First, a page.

Friday, December 23, 2011

Will the ECB's 'fine tuning' Avert a Crisis?

The European Central Bank (ECB) just offered their first of two "fine tuning operations."  These seem like the opposite of fine tuning, because the first is one of the largest loan operations in ECB history.  They loaned 640 billion euros to banks at 1% for three years.  The second fine tuning operation will take place March 22, 2012.

Mario Draghi (photo: Daniel Fallenstein)

This comes after ECB President Mario Draghi had announced that he wouldn't be purchasing sovereign debt to hold down the interest rates.  The ECB was criticized for this stance, and comparisons to Nero playing his fiddle while Rome burned were made.  Part of this might be a misunderstanding.  One important thing to note is that the ECB does not work exactly like the Fed.

When the Fed wants to increase the money supply, they enter into repurchase agreements with banks involving short term Treasury securities.  When they want to make longer term monetary policy decisions, they purchase the securities or bonds outright.  So, the Fed doesn't buy U.S. debt directly from the U.S. government but it allows for them to have influence over the U.S. bond interest rate and prices in addition to providing liquidity to the banks and the economy at large which is the ultimate goal.

The ECB operates slightly differently.  When they want to make monetary policy decisions, they loan directly to one of their member banks.  That loan might be short or longer term, depending on the policy goals.  So their influence on sovereign debt interest rates is much more indirect.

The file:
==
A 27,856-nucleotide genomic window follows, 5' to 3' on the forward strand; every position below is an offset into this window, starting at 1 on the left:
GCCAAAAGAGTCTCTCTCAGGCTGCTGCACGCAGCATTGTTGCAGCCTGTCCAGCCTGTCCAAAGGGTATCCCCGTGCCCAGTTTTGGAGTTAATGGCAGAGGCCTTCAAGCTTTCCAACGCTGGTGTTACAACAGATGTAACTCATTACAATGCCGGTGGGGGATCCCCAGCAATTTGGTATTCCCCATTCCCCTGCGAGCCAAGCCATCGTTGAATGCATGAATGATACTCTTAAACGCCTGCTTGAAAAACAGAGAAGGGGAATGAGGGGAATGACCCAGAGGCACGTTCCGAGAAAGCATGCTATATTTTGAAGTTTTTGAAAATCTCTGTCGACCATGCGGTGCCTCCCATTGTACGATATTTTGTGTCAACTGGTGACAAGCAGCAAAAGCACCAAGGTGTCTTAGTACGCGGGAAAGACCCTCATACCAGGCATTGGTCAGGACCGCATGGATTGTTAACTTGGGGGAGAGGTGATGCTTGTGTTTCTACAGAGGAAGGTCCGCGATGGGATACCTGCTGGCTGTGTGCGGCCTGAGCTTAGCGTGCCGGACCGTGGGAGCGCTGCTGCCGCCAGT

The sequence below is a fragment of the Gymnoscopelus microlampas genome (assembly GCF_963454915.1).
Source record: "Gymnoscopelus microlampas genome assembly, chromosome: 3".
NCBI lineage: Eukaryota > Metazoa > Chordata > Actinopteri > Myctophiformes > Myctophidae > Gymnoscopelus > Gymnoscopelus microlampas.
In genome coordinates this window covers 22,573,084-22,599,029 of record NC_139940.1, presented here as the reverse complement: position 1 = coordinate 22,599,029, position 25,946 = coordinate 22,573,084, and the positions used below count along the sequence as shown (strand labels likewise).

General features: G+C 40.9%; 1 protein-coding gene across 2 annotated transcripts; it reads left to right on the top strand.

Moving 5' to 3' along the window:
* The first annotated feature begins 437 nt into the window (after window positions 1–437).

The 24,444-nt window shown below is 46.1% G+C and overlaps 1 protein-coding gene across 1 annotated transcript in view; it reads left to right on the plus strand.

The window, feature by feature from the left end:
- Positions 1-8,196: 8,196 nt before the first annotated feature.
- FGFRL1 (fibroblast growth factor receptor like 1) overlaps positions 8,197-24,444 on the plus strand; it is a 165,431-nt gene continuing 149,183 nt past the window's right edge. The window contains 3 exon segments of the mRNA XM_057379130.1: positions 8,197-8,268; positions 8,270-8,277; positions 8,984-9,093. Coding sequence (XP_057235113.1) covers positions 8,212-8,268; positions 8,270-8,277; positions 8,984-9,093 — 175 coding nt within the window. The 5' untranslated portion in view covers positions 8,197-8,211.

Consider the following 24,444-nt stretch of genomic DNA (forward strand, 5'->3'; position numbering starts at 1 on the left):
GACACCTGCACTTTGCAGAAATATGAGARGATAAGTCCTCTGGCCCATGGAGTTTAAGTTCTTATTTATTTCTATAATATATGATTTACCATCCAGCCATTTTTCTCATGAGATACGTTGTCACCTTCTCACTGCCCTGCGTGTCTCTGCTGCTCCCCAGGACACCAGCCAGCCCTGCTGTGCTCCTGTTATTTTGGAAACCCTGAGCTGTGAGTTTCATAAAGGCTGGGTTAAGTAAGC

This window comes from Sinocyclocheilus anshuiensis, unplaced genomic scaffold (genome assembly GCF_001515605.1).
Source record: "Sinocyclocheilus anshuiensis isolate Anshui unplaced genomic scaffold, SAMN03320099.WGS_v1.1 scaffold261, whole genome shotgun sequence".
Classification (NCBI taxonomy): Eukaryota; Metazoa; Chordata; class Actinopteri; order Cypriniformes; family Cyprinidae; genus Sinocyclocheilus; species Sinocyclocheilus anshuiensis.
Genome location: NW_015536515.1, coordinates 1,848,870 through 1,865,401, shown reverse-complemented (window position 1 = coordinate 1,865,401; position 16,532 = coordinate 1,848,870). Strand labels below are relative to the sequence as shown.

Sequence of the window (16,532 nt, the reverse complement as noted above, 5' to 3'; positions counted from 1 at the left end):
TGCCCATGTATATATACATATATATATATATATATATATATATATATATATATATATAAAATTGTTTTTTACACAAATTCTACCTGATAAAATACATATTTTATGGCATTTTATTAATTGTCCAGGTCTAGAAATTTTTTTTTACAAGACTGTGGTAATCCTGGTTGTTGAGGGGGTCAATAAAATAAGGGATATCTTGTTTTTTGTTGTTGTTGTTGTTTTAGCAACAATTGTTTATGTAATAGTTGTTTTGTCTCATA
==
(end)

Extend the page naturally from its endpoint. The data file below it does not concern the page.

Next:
This action by the ECB is the first credible step that they have made to stabilize this crisis.  For one thing it directly injects much needed liquidity into the economy.  If banks purchase sovereign debt, it could push down yields and provide much needed breathing room for Greece, Italy, Portugal, Spain, etc.  Of course, they don't have to... and in the days following these loans, the yields for Italian bonds which have really become the weather vane for Europe, have not gone down.

This might mean that one of the key differences between the ECB and the Fed, might be a critical problem for Eurozone countries suffering through this debt crisis.  This "fine tuning" is a positive first step towards stabilizing the Eurozone, but if interest rates do not fall, the ECB should consider modifying their loan program in March towards a more Fed-like system.

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